Enriqué Granados remains best remembered for his piano suite Goyescas, which married extreme pianistic virtuosity to some definitive first steps in the direction of Spanish nationalism. The rest of Granados' large output only intermittently features the Spanish element. The two pleasant chamber pieces recorded here evoke folk music in the earlier Romantic fashion of picking up a single detail, such as the drone-like effect in the interior of the second movement of the Piano Trio, Op. 50, rather than tapping it whole. Annotator David Puertas Esteve, whose notes are given in English and Spanish, points out that Granados in his own time was known as the Spanish Grieg. Indeed, the defining characteristic of these pieces is not their light Spanish-ness, but their skill in integrating a really brilliant piano part into a chamber texture of equal instruments, and piano students ought to take note of this release; it brings to the fore some chamber music from a period (both works were written in 1894) when it was rather sparse. The mood of both pieces is light, warm, and gracefully melodic despite all the pianistic details. The concluding arrangement for trio of the Intermezzo from the Goyescas by Gaspar Cassadó is likewise a nice find. The LOM Piano Trio, a young Iberian group, makes the best possible case for these works, and the mastering takes decent care of a set of recordings made in two different times and places.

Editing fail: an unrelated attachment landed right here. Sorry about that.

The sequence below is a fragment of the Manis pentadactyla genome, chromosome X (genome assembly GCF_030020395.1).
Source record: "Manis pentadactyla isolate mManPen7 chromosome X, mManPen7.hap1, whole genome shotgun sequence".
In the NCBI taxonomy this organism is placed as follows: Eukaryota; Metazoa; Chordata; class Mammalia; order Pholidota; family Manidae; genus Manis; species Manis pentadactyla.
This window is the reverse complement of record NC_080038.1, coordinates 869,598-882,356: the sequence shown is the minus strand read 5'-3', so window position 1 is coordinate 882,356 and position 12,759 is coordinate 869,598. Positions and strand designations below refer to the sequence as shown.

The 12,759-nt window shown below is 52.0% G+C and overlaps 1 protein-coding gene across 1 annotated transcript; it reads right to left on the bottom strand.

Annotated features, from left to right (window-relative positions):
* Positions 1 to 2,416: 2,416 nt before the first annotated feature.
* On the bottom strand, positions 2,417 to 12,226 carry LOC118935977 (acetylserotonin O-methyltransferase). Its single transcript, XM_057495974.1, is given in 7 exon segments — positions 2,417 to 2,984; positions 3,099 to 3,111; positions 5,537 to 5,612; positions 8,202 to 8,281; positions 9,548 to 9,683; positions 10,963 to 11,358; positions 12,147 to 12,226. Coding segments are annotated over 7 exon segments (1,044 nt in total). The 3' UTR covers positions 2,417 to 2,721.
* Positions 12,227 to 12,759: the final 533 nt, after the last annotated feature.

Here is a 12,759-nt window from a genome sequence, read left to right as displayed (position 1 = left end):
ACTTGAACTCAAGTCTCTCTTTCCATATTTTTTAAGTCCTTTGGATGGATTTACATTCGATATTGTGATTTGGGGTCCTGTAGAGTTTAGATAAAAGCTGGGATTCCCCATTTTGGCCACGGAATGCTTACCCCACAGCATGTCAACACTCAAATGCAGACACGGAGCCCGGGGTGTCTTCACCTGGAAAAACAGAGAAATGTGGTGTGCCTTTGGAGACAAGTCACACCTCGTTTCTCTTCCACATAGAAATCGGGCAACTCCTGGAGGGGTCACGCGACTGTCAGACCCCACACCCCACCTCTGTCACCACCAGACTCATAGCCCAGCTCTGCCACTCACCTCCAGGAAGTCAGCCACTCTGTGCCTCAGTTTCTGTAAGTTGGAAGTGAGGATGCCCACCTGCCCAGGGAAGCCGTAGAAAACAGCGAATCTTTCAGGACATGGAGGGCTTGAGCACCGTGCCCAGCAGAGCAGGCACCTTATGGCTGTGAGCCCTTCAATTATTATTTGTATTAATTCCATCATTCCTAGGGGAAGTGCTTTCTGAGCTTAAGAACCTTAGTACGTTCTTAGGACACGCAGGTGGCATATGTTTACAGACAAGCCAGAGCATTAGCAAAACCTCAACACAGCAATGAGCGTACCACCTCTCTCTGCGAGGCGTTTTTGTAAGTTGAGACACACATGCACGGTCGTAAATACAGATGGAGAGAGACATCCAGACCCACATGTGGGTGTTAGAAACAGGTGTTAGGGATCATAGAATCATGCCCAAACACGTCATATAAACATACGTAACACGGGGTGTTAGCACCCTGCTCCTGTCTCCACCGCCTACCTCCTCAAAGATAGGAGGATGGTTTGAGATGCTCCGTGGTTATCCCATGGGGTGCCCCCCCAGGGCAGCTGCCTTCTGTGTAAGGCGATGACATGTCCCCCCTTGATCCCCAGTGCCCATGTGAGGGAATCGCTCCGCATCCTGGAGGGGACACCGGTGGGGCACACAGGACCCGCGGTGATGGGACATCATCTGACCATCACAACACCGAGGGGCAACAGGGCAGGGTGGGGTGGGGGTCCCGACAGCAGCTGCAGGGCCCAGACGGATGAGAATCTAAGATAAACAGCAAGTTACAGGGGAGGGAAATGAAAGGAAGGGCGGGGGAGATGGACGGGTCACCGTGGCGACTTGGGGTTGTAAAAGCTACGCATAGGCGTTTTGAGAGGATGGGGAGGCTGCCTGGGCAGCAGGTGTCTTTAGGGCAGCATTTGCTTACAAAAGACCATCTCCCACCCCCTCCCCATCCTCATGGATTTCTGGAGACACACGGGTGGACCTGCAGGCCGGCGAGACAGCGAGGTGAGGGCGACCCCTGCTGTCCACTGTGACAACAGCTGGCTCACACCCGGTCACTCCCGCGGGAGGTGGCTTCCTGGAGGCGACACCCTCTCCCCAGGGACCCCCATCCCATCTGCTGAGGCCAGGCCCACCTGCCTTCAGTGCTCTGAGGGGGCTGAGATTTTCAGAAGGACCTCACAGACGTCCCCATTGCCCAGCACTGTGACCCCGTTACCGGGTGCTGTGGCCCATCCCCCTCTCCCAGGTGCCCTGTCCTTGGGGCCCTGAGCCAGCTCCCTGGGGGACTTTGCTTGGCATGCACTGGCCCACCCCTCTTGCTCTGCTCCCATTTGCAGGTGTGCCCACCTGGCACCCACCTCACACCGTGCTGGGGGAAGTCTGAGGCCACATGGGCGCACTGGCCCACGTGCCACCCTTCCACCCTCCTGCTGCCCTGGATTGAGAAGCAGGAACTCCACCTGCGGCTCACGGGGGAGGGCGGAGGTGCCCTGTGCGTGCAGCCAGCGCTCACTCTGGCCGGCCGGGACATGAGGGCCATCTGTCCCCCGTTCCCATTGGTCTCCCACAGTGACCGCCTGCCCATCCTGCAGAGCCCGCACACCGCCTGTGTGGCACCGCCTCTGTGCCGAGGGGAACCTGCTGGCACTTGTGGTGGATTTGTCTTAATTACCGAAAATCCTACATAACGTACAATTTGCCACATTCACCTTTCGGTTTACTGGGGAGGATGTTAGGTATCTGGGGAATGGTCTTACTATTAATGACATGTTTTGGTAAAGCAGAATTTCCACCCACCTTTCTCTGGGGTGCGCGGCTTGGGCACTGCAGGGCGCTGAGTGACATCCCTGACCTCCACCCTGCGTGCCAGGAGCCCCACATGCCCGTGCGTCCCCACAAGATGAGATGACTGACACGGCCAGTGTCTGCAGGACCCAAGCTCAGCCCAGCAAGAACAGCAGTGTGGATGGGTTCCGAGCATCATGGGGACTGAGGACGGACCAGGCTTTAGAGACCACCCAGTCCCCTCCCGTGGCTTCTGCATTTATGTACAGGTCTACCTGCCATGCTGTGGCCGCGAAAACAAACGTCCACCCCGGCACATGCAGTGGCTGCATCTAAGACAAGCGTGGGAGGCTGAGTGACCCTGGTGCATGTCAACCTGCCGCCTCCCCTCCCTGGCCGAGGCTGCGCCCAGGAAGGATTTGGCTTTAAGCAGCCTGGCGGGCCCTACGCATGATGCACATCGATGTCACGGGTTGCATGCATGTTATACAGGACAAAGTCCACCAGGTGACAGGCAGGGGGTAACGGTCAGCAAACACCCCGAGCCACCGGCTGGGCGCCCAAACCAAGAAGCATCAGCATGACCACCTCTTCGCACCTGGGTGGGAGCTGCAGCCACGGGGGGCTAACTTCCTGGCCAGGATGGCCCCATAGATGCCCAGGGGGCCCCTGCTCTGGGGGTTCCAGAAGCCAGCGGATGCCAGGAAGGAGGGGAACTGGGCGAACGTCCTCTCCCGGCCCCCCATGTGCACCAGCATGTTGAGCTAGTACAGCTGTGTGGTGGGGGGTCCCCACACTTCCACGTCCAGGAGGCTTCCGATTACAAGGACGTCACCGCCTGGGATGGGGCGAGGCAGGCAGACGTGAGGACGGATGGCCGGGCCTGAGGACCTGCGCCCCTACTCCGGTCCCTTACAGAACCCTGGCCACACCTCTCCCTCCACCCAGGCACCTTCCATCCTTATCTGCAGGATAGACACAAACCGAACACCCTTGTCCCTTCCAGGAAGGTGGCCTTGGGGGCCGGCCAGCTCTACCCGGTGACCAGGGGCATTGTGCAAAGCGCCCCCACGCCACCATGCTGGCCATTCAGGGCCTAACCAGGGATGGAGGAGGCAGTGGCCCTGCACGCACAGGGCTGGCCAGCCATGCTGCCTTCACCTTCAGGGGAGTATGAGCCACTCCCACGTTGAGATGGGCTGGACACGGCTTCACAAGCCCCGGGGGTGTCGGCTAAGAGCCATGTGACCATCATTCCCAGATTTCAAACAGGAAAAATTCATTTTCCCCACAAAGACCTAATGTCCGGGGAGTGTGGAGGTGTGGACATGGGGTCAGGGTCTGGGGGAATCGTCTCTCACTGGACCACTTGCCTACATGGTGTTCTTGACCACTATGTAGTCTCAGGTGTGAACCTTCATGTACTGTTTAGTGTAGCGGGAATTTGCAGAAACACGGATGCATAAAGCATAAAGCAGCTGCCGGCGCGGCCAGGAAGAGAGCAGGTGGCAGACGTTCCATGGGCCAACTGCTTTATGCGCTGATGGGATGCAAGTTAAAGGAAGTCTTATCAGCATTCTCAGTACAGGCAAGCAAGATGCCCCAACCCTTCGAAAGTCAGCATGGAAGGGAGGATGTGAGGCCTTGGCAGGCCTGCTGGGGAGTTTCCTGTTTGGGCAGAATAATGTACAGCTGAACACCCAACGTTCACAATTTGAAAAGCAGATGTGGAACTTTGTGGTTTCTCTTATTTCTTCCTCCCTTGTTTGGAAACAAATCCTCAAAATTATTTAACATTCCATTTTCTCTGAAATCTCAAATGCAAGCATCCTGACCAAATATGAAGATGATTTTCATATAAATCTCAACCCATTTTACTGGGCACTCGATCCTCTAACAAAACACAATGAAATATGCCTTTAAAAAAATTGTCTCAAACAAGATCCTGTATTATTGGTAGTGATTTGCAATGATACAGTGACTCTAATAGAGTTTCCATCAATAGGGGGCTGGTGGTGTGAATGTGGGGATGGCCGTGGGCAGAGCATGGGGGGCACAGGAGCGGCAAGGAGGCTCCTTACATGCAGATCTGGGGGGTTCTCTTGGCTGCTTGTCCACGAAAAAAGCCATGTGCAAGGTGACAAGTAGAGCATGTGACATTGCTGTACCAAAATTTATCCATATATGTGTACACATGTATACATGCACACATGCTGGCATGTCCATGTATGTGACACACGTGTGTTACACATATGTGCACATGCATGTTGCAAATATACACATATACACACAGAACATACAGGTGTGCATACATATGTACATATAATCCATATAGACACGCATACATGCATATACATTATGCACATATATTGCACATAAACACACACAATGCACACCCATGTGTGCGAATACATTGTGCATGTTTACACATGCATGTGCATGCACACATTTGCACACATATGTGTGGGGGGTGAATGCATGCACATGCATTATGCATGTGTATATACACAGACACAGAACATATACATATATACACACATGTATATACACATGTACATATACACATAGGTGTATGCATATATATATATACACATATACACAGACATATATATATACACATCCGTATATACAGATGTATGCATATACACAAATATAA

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AllMusic Review by James Manheim
|Piano Trio, Op. 50|
|Piano Quintet in G minor, Op. 49|